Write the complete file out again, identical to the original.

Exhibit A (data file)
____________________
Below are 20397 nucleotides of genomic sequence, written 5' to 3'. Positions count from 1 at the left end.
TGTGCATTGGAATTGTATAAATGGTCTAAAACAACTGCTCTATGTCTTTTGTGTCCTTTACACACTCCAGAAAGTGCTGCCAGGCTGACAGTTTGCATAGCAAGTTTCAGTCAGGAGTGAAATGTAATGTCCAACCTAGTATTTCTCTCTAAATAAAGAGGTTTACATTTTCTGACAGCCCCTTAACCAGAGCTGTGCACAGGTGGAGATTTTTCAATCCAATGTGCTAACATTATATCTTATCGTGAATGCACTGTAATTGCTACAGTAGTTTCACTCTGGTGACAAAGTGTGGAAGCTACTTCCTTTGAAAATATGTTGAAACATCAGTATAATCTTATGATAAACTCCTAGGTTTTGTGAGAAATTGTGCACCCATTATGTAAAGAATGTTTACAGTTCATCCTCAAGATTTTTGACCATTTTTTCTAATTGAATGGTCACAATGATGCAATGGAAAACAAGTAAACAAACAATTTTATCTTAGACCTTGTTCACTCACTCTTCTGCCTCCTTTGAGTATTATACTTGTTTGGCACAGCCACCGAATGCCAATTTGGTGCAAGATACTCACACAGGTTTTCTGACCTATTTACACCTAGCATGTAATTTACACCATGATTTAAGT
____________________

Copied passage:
Below are 20397 nucleotides of genomic sequence, written 5' to 3'. Positions count from 1 at the left end.
TGTGCATTGGAATTGTATAAATGGTCTAAAACAACTGCTCTATGTCTTTTGTGTCCTTTACACACTCCAGAAAGTGCTGCCAGGCTGACAGTTTGCATAGCAAGTTTCAGTCAGGAGTGAAATGTAATGTCCAACCTAGTATTTCTCTCTAAATAAAGAGGTTTACATTTTCTGACAGCCCCTTAACCAGAGCTGTGCACAGGTGGAGATTTTTCAATCCAATGTGCTAACATTATATCTTATCGTGAATGCACTGTAATTGCTACAGTAGTTTCACTCTGGTGACAAAGTGTGGAAGCTACTTCCTTTGAAAATATGTTGAAACATCAGTATAATCTTATGATAAACTCCTAGGTTTTGTGAGAAATTGTGCACCCATTATGTAAAGAATGTTTACAGTTCATCCTCAAGATTTTTGACCATTTTTTCTAATTGAATGGTCACAATGATGCAATGGAAAACAAGTAAACAAACAATTTTATCTTAGACCTTGTTCACTCACTCTTCTGCCTCCTTTGAGTATTATACTTGTTTGGCACAGCCACCGAATGCCAATTTGGTGCAAGATACTCACACAGGTTTTCTGACCTATTTACACCTAGCATGTAATTTACACCATGATTTAAGT